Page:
For Americans, the likely most familiar reference to Malta is from the 1941 movie, the Maltese Falcon. This fictitious tale of a stolen bejeweled statue was custom made for a classic mystery thriller in black and white. The story, from the imagination of Dashiell Hammett, featured his famous gumshoe character, Sam Spade. Today, Malta is a vacation destination for people around the world, and some choose to retire in the independent island nation.
A member of the European Union (EU), Malta is a cluster of 5 islands off the coast of Sicily in the Mediterranean Sea. Unknown to most Americans, Malta is the home of some of the world’s most ancient and best-preserved ruins.
While Malta welcomes tourism, it also caters to potential retirees, but with many strings attached. Residency is only open to self-sufficient foreign expats. For those who qualify, the Maltese Government has established guidelines for potential retirees, depending on their country of origin. People from other EU countries abide by one set of rules, while those from non-EU countries have different sets of rules.
Malta has a Tax Treaty with the U.S., strictly defining U.S. taxation for permanent residents in Malta. When there are Treaties and Tax Agreements, scammers follow. Scams attract IRS interest, and Malta poses no exception. In fact, Maltese Retirement Scams made the 2023 IRS “Dirty Dozen” Scams list.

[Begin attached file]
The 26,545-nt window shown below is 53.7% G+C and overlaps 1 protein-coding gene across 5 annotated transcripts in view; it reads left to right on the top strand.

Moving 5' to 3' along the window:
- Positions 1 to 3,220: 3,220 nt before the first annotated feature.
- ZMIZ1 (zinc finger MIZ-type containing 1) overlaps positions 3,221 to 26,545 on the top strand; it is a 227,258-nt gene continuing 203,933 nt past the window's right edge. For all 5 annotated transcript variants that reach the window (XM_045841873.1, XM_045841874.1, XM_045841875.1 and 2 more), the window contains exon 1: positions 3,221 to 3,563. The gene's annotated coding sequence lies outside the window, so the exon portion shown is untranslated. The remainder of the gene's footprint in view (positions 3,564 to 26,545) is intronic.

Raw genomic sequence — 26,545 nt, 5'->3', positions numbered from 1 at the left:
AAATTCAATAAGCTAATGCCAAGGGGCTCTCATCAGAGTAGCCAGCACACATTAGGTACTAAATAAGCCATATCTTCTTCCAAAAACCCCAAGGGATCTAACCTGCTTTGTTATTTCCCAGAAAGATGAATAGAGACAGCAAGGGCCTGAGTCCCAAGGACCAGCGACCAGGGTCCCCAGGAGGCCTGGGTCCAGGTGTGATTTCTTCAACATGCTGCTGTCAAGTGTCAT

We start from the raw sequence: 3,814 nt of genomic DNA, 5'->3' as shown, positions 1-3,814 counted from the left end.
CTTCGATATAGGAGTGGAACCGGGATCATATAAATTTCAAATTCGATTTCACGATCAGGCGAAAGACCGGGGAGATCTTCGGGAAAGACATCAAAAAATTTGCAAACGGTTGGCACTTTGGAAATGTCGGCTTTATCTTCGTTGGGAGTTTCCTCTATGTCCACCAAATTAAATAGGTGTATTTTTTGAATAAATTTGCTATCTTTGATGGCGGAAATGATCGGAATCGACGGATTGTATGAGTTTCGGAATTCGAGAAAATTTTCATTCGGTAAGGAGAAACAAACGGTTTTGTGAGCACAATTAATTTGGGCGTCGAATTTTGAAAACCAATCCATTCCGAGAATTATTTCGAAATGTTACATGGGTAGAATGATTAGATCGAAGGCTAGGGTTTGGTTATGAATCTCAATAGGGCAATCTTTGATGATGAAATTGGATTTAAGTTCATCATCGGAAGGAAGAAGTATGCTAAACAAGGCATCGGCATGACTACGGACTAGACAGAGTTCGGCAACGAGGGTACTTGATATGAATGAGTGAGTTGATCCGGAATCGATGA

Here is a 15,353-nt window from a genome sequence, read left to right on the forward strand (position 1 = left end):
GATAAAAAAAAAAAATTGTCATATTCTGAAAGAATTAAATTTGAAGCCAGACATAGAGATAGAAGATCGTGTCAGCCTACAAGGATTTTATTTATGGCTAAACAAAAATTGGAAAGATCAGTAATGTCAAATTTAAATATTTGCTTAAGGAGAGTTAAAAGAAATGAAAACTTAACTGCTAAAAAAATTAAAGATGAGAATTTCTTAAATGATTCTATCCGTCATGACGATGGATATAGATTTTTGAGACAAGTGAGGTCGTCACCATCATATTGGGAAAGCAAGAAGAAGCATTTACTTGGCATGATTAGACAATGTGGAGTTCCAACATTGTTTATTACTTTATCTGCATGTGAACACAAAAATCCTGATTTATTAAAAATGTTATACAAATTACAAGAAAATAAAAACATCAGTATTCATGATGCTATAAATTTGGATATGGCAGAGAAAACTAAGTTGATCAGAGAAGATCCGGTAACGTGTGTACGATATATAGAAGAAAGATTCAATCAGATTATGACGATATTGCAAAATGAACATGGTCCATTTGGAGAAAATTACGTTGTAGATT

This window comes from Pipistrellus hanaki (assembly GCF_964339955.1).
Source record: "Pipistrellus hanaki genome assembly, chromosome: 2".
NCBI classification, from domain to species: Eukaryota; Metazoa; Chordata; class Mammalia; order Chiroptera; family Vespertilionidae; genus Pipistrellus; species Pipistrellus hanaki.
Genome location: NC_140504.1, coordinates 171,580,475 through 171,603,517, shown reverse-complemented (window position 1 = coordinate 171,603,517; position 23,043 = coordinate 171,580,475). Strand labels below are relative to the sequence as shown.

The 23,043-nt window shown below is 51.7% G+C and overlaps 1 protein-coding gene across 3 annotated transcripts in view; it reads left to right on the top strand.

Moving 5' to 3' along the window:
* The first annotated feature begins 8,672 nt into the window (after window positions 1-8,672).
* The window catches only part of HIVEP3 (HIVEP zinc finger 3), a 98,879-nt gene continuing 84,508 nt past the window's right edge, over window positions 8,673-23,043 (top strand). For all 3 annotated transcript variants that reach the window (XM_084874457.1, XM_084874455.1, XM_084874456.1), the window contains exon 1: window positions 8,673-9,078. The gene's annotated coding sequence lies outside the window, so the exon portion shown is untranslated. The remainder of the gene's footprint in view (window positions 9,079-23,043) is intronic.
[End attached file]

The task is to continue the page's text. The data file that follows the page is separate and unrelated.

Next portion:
The general nature of the Maltese Retirement Scam is to promise Americans they can donate appreciated assets to certain Maltese pension funds, and when the pension plan sells the assets, proceeds are distributed to the American donor, all tax-free. That sounds too good to be true; because it is.
Full disclosure – I have not been to Malta, and have no plans to visit. I checked with friends who have spent time there, and they do not feel the need to return. For those of you who do, prepare to experience beautiful scenery, mild weather, and many friendly expats. That information comes from Maltese officials, but appears to be fairly accurate. In addition to native Maltese, English is the accepted language on the islands. Anyone interest in a possible Maltese retirement should seek advice from other Americans, the Tourism Bureau in Malta, and qualified tax counsel here in the U.S.
This Blog is not intended as a travel tip bonanza. Our purpose here is to alert Americans about potential tax scams that can prove expensive if undetected. Go if you wish, but don’t believe that our IRS has a benevolent heart where Malta is concerned. IRS will always get their due. Right now, IRS is investigating taxpayers who fell for this, but they are truly only interested in catching the scammers. Help if you can.
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